For Immediate Release
Physicians for Human Rights (PHR) believes that the detention of three Sri Lankan doctors is an attempt to suppress reports about the humanitarian crisis, civilian casualties, and attacks on hospitals during the recent routing of Tamil separatist forces in Sri Lanka.
"In the context of indiscriminate attacks on civilians and the sealing off of the conflict zone, PHR is calling for an international Commission of Inquiry to investigate possible war crimes in Sri Lanka by all parties," stated Frank Donaghue, PHR's CEO.
Doctors in Detention for Following Professional Ethics
The Sri Lankan Army (SLA) detained the doctors on 16 May 2009, and a government official stated on 18 May that government forces handed them over to police. They are reportedly being charged with "spreading false information" and are in police custody, reportedly at the Terrorist Investigation Division in Colombo. PHR fears Sri Lankan security forces will use excessive force or torture in retaliation against them for providing detailed information about government shelling and civilian casualties in the conflict zone to outside media. The Sri Lankan Prevention of Terrorism Act grants security forces broad arrest and detention prerogatives.
"Physicians for Human Rights is deeply concerned about the arrest and detention under illegitimate charges of our three Sri Lankan colleagues. We have no information on the three men's conditions of confinement, but we fear for their health and safety," stated Mr. Donaghue.
PHR calls on the Sri Lankan government to release the doctors immediately and to respect their rights to legal counsel and to receive medical care as well as family visits. The International Committee of the Red Cross (ICRC) should also be given immediate access to the doctors.
As the conflict zone became increasingly inaccessible to the outside world, the doctors provided first-hand accounts of shelling and civilian casualties and described the condition of their patients. Reliable sources indicated to PHR that the government is likely detaining them in retaliation for adhering to their ethical obligation to protect the lives of their patients in all circumstances. These are serious violations of medical neutrality.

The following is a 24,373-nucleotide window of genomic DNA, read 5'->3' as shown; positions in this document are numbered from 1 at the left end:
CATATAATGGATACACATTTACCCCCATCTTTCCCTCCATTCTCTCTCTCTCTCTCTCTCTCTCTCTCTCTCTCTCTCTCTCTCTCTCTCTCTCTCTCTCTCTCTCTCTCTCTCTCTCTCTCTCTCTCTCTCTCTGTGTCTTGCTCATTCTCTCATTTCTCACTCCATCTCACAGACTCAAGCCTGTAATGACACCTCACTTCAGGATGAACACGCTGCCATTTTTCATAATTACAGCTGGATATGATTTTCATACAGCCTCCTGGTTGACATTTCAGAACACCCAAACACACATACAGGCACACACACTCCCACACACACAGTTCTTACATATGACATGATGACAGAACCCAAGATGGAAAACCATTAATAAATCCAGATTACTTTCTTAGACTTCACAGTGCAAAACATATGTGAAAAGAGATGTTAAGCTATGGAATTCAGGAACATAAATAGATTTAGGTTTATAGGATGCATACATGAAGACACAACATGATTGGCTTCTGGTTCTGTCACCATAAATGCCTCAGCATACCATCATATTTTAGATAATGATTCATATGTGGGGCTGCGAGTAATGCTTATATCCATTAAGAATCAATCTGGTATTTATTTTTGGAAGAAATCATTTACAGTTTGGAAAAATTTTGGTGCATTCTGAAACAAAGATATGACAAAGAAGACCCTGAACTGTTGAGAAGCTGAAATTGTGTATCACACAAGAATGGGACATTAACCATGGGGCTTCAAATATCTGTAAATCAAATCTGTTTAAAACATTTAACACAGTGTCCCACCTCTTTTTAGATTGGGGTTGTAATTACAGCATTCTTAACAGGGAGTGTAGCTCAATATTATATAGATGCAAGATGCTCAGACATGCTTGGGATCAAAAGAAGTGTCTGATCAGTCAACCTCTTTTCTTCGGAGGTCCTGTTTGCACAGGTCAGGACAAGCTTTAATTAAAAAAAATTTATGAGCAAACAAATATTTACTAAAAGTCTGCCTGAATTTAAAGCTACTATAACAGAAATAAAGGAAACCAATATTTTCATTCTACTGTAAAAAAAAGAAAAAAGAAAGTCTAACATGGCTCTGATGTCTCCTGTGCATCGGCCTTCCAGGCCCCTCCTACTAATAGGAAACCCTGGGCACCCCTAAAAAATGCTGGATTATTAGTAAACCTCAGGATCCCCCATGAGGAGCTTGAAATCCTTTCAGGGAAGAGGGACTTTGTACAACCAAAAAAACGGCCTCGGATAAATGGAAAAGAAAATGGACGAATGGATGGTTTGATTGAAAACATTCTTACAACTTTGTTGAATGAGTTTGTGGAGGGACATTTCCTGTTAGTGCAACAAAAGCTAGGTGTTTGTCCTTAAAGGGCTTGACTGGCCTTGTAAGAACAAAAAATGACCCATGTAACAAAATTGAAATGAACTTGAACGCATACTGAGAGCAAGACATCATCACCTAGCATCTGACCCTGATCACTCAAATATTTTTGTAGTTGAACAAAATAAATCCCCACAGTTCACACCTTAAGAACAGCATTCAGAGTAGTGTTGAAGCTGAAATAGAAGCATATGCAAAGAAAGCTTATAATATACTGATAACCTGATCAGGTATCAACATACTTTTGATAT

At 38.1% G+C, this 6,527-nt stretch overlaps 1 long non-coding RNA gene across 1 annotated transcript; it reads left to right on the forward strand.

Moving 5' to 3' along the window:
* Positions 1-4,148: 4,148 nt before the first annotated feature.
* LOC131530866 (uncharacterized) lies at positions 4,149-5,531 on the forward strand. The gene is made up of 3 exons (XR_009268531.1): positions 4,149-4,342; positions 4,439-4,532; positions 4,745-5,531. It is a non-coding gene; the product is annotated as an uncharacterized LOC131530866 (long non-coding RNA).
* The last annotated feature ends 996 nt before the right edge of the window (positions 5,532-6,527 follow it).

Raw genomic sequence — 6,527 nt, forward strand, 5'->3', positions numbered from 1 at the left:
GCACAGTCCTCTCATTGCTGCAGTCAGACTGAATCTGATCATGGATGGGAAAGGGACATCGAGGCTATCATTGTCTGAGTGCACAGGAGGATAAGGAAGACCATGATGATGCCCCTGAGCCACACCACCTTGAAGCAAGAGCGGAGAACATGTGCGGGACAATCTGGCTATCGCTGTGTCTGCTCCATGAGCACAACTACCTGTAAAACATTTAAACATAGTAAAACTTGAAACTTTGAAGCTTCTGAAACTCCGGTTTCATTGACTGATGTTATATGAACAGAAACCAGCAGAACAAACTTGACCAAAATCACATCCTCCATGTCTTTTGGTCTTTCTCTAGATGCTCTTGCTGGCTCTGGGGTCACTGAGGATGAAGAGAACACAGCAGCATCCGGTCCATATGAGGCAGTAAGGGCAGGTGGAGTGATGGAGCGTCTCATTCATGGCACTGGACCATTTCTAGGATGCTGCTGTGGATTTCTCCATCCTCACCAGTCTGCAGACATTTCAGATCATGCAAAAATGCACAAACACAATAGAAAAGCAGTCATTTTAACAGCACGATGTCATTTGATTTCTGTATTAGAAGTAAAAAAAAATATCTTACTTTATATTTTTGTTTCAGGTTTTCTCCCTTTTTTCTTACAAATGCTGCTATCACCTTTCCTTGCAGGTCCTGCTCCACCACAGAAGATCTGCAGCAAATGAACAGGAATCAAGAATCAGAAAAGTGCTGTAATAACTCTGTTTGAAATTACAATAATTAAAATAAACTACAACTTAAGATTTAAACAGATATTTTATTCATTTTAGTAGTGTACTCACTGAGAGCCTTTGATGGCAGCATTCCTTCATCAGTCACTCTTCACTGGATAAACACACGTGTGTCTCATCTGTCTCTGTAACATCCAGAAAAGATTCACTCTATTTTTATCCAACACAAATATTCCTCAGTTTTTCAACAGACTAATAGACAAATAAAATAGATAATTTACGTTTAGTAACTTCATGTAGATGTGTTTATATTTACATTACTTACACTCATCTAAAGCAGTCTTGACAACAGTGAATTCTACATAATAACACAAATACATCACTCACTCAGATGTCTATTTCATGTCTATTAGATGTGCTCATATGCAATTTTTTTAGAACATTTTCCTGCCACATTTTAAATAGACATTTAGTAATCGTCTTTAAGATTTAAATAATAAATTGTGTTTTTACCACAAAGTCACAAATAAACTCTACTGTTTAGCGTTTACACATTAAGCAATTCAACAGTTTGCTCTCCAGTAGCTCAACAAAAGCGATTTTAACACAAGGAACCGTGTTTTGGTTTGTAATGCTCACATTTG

"Doctors have an ethical duty to prevent and limit suffering of patients in their care and a duty to practice medicine in a neutral way without fear or favor. When there is evidence of any attack on a hospital or medical facility, it is appropriate for physicians to speak out in keeping with their ethical commitments. An embarrassed government has no right to detain doctors for practicing neutral medicine and for providing factual reports about the humanitarian and health situation on the ground," stated Donaghue.
The three government physicians, who were last seen on 15 May 2009 at the Omanthai crossing point in northern Sri Lanka, are:
- Thangamutha Sathiyamoorthy, MD, Regional Director of Health Services in Kilinochchi.
- V. Shanmugarajah, MD, Medical Superintendent at Mullivaaykkaal field hospital.
- Thurairaja Varatharajah, MD, Regional Director of Health Services in Mullaitivu, who apparently sustained bullet wounds to his shoulder. SLA forces reportedly airlifted him from the Omanthai crossing point to Anuradhapura hospital.
Violations Against Civilians Require Investigation